Michael Ashley’s New York Times crossword
This was the final puzzle at the Marbles crossword tournaments last weekend. Solid puzzle, with a few spots that snarled our Chicago finalists:
- 12d. [What it often takes, it's said], ALL KINDS. I started out with A VILLAGE, and so did two or three of our finalists, I think.
- 13d. [Hit a lazy pop-up, say], SKIED OUT. I’ve never seen that term. Like the finalists, I initially had FLIED OUT. Note that 12d and 13d are right next to each other and you’ve got a morass of bubbling tar.
- 20a. [Some cornbreads], ASH CAKES. Mmm, ashes. Apparently you plop your patty of bread dough right on the ashes of a campfire, let it bake, and then brush off the ashes? This is insane.
- 3d. [Marshal Dillon portrayer], ARNESS. Kids these days! Not everyone has any idea who James Arness is, and it’s not as if Arness is a really common, inferrable last name if you don’t know this guy. If you’ve forgotten whether 19a: [Cash in Cambodia] is RIELS or RIALS, you gotta know James Arness.
- 39a. [Viagra maker], PFIZER. Not spelled PHIZER, no, sir.
- 22a. [Base fare], MESS, not MRES.
- 9d. [TV set?], tricky clue for a SEASON of TV shows. With the second S coming from ASH CAKES, some of our Chicago finalists had a persistent blank there.
- 30d. ["Wearing the face that she keeps in ___ by the door" (Beatles lyric)], A JAR. One of our finalists had some blanks in that one. Again: Kids these days! Get off my lawn.
I appreciated the Scrabbliness and pop-culturiness of this puzzle. We’ve got three people’s full names: STAR JONES (a sign, perhaps, that this puzzle was constructed eons ago—Jones left The View nearly 7 years ago and hasn’t had nearly as prominent or long-term a TV gig since, and why would you put a now-just-a-footnote celeb at 1-Across?), ANNE MEARA (who is great, but does anyone think she’d be in puzzles this much without that cvvcv last name?), MILA KUNIS. Two fictional creations: SGT. PEPPER and the movie ENEMY MINE. We’ve got Scrabbleosity, including JINXING, TOXINS, MAJESTY, JAMS, and TANZANIA.
I can’t say I’ve ever seen that [Professional claims examiner] spelled ADJUSTOR rather than claims ADJUSTER. One dictionary shows me -er; the other has -er but says “also adjustor.”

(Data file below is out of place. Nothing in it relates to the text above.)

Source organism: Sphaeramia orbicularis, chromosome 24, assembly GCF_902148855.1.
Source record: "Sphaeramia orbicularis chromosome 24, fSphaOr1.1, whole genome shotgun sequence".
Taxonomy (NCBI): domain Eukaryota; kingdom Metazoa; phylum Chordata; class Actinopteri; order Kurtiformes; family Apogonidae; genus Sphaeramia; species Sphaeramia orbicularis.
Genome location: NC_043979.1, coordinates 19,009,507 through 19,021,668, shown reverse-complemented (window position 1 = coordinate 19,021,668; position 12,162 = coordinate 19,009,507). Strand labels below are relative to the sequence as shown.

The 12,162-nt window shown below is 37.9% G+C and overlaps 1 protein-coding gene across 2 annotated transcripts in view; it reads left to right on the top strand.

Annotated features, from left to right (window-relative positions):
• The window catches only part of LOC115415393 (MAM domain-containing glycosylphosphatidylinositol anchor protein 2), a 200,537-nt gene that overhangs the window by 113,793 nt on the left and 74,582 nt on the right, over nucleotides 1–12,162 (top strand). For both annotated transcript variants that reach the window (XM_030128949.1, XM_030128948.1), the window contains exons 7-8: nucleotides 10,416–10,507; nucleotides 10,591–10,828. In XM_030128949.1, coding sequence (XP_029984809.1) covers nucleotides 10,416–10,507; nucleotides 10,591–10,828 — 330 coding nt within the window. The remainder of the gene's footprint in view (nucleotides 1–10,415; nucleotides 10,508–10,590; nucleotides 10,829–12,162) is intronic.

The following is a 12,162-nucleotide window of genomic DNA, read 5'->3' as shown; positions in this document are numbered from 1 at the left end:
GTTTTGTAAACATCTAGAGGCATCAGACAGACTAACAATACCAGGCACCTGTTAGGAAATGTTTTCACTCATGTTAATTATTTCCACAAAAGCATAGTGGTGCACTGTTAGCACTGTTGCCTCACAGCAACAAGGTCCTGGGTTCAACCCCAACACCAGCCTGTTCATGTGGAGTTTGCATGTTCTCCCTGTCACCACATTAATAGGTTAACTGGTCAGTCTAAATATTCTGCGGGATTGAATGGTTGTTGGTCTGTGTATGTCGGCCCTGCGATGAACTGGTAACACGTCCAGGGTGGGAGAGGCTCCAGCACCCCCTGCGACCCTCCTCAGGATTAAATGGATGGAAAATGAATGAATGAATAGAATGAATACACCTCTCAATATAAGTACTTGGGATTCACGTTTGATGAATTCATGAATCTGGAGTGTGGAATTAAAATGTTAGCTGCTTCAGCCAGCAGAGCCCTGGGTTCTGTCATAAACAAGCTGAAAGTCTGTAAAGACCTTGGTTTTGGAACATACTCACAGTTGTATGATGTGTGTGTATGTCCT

11d. [Lee of silent films], LILA? Darn it, I’m not up on people whose movie careers began 95 years ago. Interestingly, her final movie, Cottonpickin’ Chickenpickers, came out in 1967 and not in the 1930s.
Jim Holland’s Los Angeles Times crossword — Gareth’s review
The theme is puns whose first word is the adjectival form of a European country. The second and fourth answers are homophonic, the first and third change the vowel sound. The answers are:
- 17a,[One lingering in Edinburgh?],SCOTTISHTARRIER.
- 27a,[Some Athenian physicians??],GREEKORTHODOCS. That’s a great pun!
- 50a,[Berlin sidewalk writing?],GERMANCHALKLIT. That’s also a clever one!
- 17a,[Fancy singles event in Stockholm?],SWEDISHMEETBALL
Otherwise, we have a typical all-long-theme-answers grid. Not much in the way of long splashy answers, BRISTOL maybe? Who else started at 1a at [___ Squad] and went “bomb? riot? Better wait for crossers…” TAPIRS are apparently [Hoglike], despite being perissodactyls… Lastly, I can foresee the names in the bottom-right giving some people trouble: I didn’t know the particular YANG and TARA, but they were inferrable enough. If someone managed to avoid knowing Tiger’s ex ELIN then it could be a bit harder…
Overall, some nice puns. Not much else. 3 Stars.
Jacob Stulberg’s Chronicle of Higher Education crossword, “Pen’s Tip” — pannonica’s write-up
It’s a quote theme. 18a [Start of a "grook" (an aphoristic poem) by Danish scientist Piet Hein]. Well, that didn’t mean much to me while solving, but now I have the luxury of looking it up (at Wikipedia, the easiest place to go). Turns out that Hein is the inventor of the gruk and the primary, if not only exponent of the form.